Why doesn't my laptop have USB 3.0?. I've been asking myself that question a lot lately.
None of my laptops has a USB 3.0 port. Not my 2010 MacBook Air, not my prior-generation Air, nor my Dell laptop. Nor do the laptops purchased recently by my business acquaintances, who typically buy earlier models that have been price-reduced.
Let me be clear, I've talked to Intel, folks at the USB Implementers Forum, PC makers, and analysts. And I've heard every reason under the sun as to why the Universal Serial Bus interface hasn't been upgraded in 10 years. (Intel: We'll get around to it in 2012.)
But those reasons (including: it won't make any material difference for things like printers...not supported in Intel silicon) don't change the fact that devices I use demand a faster USB interface. Now. Or I should say yesterday: I needed it a long time ago.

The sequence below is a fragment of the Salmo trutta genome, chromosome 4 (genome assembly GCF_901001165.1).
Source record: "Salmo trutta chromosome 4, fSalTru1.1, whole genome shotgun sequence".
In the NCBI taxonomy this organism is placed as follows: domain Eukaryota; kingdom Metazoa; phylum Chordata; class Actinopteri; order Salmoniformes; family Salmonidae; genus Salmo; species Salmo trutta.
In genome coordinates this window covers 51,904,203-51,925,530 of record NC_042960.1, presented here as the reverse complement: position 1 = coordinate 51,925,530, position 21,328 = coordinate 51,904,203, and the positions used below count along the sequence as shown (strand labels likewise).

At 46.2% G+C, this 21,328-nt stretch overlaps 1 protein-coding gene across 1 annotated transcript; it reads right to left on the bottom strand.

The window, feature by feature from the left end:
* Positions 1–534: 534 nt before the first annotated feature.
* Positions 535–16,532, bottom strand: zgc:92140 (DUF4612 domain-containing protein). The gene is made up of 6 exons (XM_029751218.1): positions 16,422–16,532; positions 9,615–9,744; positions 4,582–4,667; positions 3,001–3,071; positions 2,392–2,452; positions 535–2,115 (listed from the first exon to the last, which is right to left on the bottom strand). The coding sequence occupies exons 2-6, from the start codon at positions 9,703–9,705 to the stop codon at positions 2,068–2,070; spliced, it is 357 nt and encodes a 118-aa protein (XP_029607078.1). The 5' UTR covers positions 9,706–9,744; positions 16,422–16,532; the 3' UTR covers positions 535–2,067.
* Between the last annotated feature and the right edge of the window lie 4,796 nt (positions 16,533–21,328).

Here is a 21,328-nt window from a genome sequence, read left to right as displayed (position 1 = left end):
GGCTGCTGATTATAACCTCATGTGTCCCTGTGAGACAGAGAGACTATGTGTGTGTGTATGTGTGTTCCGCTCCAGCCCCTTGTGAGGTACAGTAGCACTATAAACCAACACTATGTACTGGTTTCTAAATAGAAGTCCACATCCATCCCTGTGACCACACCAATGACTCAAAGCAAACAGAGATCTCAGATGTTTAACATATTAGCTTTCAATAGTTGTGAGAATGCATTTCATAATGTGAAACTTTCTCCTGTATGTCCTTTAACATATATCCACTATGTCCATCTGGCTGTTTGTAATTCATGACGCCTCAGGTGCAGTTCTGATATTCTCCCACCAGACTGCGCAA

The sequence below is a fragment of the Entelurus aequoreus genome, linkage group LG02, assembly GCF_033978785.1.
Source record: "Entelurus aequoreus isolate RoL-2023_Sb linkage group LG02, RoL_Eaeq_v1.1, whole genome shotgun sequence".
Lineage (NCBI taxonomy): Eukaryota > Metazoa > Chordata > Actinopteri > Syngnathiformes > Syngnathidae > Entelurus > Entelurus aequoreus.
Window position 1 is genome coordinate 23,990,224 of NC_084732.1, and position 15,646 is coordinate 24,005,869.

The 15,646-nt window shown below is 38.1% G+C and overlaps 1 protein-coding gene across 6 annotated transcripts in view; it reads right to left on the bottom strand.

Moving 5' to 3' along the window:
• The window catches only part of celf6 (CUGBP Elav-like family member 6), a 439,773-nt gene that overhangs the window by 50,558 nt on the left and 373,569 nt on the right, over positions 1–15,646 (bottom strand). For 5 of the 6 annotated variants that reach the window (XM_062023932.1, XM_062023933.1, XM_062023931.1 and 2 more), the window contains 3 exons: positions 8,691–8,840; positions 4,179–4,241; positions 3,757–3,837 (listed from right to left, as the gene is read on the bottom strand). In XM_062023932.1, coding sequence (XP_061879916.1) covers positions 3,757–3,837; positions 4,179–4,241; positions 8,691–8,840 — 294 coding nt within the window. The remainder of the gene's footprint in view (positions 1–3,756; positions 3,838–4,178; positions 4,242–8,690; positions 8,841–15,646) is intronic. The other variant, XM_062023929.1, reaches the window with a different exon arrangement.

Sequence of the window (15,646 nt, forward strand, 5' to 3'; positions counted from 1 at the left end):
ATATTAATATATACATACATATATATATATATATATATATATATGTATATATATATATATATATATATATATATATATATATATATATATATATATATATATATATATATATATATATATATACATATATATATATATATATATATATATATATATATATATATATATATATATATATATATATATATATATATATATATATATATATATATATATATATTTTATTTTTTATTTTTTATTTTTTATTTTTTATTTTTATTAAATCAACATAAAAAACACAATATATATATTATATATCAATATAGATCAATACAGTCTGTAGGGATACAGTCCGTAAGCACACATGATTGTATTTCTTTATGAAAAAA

Thunderbolt, as promising as it sounds, does nothing for consumers today.
Here are just a couple of examples. The Seagate GoFlex external drive, which I purchased this week, prominently advertises USB 3.0 capability on its packaging. As it should. Doing regular transfers of 70 gigabytes (or more) of data demands more than USB 2.0.
But that's not possible, because there's no support on the laptop side.
Here's another. My Kodak Z980 camera takes HD videos that generate very large data files. But transfers still trickle across USB 2.0.
Intel did a disservice by not implementing this capability in its chipsets (silicon that supports the processor) sooner. Without support from Intel--whose chips power most of the world's PCs--device makers have had no incentive to add USB 3.0 capability.
And hats off to Advanced Micro Devices for implementing USB 3.0 in its chips.
Yes, more high-end laptops this year are finally getting 3.0, but my point, again, is that this should have happened years ago. If it had, USB 3.0 would be in virtually all laptops today, and device makers would have jumped on the USB 3.0 bandwagon a long time ago.
Now the wait begins all over again for wider Thunderbolt support beyond Apple.